Regulation (EU) 2021/2117 of the European Parliament and of the Council of 2 December 2021 amending Regulations (EU) No 1308/2013 establishing a common organisation of the markets in agricultural products, (EU) No 1151/2012 on quality schemes for agricultural products and foodstuffs, (EU) No 251/2014 on the definition, description, presentation, labelling and the protection of geographical indications of aromatised wine products and (EU) No 228/2013 laying down specific measures for agriculture in the outermost regions of the Union

Date of Signature02 December 2021
Celex Number32021R2117
ELIhttp://data.europa.eu/eli/reg/2021/2117/oj
Published date06 December 2021
Date02 December 2021
Official Gazette PublicationOfficial Journal of the European Union, L 435, 6 December 2021
L_2021435EN.01026201.xml
6.12.2021 EN Official Journal of the European Union L 435/262

REGULATION (EU) 2021/2117 OF THE EUROPEAN PARLIAMENT AND OF THE COUNCIL

of 2 December 2021

amending Regulations (EU) No 1308/2013 establishing a common organisation of the markets in agricultural products, (EU) No 1151/2012 on quality schemes for agricultural products and foodstuffs, (EU) No 251/2014 on the definition, description, presentation, labelling and the protection of geographical indications of aromatised wine products and (EU) No 228/2013 laying down specific measures for agriculture in the outermost regions of the Union

THE EUROPEAN PARLIAMENT AND THE COUNCIL OF THE EUROPEAN UNION,

Having regard to the Treaty on the Functioning of the European Union, and in particular Article 43(2), Article 114, Article 118, first paragraph, and Article 349 thereof,

Having regard to the proposal from the European Commission,

After transmission of the draft legislative act to the national parliaments,

Having regard to the opinion of the European Economic and Social Committee (1),

Having regard to the opinion of the Committee of the Regions (2),

Having regard to the opinion of the Court of Auditors (3),

Acting in accordance with the ordinary legislative procedure (4),

Whereas:

(1) The Communication from the Commission of 29 November 2017 entitled ‘The Future of Food and Farming’ sets out the challenges, objectives and orientations for the future common agricultural policy (CAP) after 2020. Those objectives include making the CAP more result-driven, boosting modernisation and sustainability, including the economic, social, environmental and climate sustainability of the agricultural, forestry and rural areas, and helping reduce the Union legislation-related administrative burden for beneficiaries.
(2) Since the CAP needs to sharpen its responses to the challenges and opportunities as they manifest themselves at international, Union, national, regional, local and farm levels, it is necessary to streamline the governance of the CAP and improve its delivery on the Union objectives and to significantly decrease the administrative burden. The CAP should be based on delivery of performance. Therefore, the Union should set the basic policy parameters, such as the objectives of the CAP and its basic requirements, while Member States should bear greater responsibility as to how they meet the objectives and achieve targets. Enhanced subsidiarity makes it possible to better take into account local conditions and needs and the particular nature of agricultural activity, which results from the social structure of agriculture and from structural and natural disparities between the various agricultural regions, tailoring the support to maximise the contribution to the achievement of Union objectives.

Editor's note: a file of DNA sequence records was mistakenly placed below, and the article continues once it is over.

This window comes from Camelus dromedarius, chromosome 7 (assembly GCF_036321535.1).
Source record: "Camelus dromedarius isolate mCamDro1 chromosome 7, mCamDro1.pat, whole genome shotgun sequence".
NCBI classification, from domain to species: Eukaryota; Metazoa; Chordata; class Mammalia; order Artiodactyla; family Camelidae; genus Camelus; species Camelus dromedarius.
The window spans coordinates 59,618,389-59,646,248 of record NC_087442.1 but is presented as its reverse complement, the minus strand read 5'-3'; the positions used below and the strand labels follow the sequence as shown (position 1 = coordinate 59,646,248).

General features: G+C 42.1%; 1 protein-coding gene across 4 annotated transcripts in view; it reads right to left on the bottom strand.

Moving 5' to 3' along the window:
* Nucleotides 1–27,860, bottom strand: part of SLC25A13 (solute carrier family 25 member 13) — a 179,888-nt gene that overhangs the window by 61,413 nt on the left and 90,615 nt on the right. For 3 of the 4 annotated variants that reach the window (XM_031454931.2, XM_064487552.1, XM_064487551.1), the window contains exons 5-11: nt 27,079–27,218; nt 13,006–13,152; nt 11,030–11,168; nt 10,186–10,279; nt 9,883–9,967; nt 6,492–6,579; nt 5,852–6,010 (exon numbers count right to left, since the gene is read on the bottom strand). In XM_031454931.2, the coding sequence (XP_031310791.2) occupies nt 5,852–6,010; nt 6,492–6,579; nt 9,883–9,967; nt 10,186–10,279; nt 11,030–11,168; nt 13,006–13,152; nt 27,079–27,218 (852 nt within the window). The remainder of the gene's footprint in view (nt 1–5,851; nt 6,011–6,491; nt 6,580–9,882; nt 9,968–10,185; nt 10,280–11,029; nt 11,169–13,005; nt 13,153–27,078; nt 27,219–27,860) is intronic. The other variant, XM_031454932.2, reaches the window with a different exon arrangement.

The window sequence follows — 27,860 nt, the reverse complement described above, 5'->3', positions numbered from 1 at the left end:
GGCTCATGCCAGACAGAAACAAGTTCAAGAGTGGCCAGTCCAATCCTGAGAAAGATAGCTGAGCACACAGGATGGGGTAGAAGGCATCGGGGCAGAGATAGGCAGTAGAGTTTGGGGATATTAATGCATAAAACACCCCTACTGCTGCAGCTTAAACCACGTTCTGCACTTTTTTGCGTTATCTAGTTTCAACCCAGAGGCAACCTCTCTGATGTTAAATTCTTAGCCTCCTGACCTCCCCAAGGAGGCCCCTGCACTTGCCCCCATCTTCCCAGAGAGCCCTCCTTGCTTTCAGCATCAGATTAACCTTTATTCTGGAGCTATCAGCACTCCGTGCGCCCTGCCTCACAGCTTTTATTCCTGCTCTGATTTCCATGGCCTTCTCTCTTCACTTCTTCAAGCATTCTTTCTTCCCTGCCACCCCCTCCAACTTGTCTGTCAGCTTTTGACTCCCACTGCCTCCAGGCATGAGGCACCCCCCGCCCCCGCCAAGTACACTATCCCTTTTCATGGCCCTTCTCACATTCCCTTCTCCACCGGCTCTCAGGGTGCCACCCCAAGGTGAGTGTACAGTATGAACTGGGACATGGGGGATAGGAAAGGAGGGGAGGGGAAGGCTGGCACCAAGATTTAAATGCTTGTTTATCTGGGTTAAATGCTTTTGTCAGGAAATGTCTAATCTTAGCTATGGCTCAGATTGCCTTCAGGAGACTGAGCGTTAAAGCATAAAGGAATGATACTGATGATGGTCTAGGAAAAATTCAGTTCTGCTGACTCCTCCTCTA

(3) Horizontal financial rules adopted by the European Parliament and the Council on the basis of Article 322 of the Treaty on the Functioning of the European Union (‘TFEU’) apply to this Regulation. Those rules are laid down in Regulation (EU, Euratom) 2018/1046 of the European Parliament and of the Council (5) (the ‘Financial Regulation’) and determine in particular the procedure for establishing and implementing the budget through grants, procurement, prizes, indirect implementation, and provide for checks on the responsibility of financial actors. Rules adopted on the basis of Article 322 TFEU also include a general regime of conditionality for the protection of the Union budget.
(4) To ensure the coherence of the CAP, all interventions of the future CAP should be part of a strategic plan which would include types of intervention in certain sectors that were provided for in Regulation (EU) No 1308/2013 of the European Parliament and of the Council (6).
(5) Annex II to Regulation (EU) No 1308/2013 sets out certain definitions concerning sectors falling within the scope of that Regulation. The definitions concerning the sugar sector set out in Part II, Section B, of that Annex should be deleted because they are no longer applicable. In order to update the definitions concerning other sectors referred to in that Annex in light of new scientific knowledge or market developments, the power to adopt acts in accordance with Article 290 TFEU should be delegated to the Commission in respect of the amendment of those definitions, but not the power to add new definitions. Consequently, the individual empowerment delegated to the Commission in Part II, Section A, point 4, of that Annex to amend the definition of inulin syrup should be deleted. It is of particular importance that the Commission carry out appropriate consultations during its preparatory work, including at expert level, and that those consultations be conducted in accordance with the principles laid down in the Interinstitutional Agreement of 13 April 2016 on Better Law-Making (7). In particular, to ensure equal participation in the preparation of delegated acts, the European Parliament and the Council receive all documents at the same time as Member States’ experts, and their experts systematically have access to meetings of Commission expert groups dealing with the preparation of delegated acts.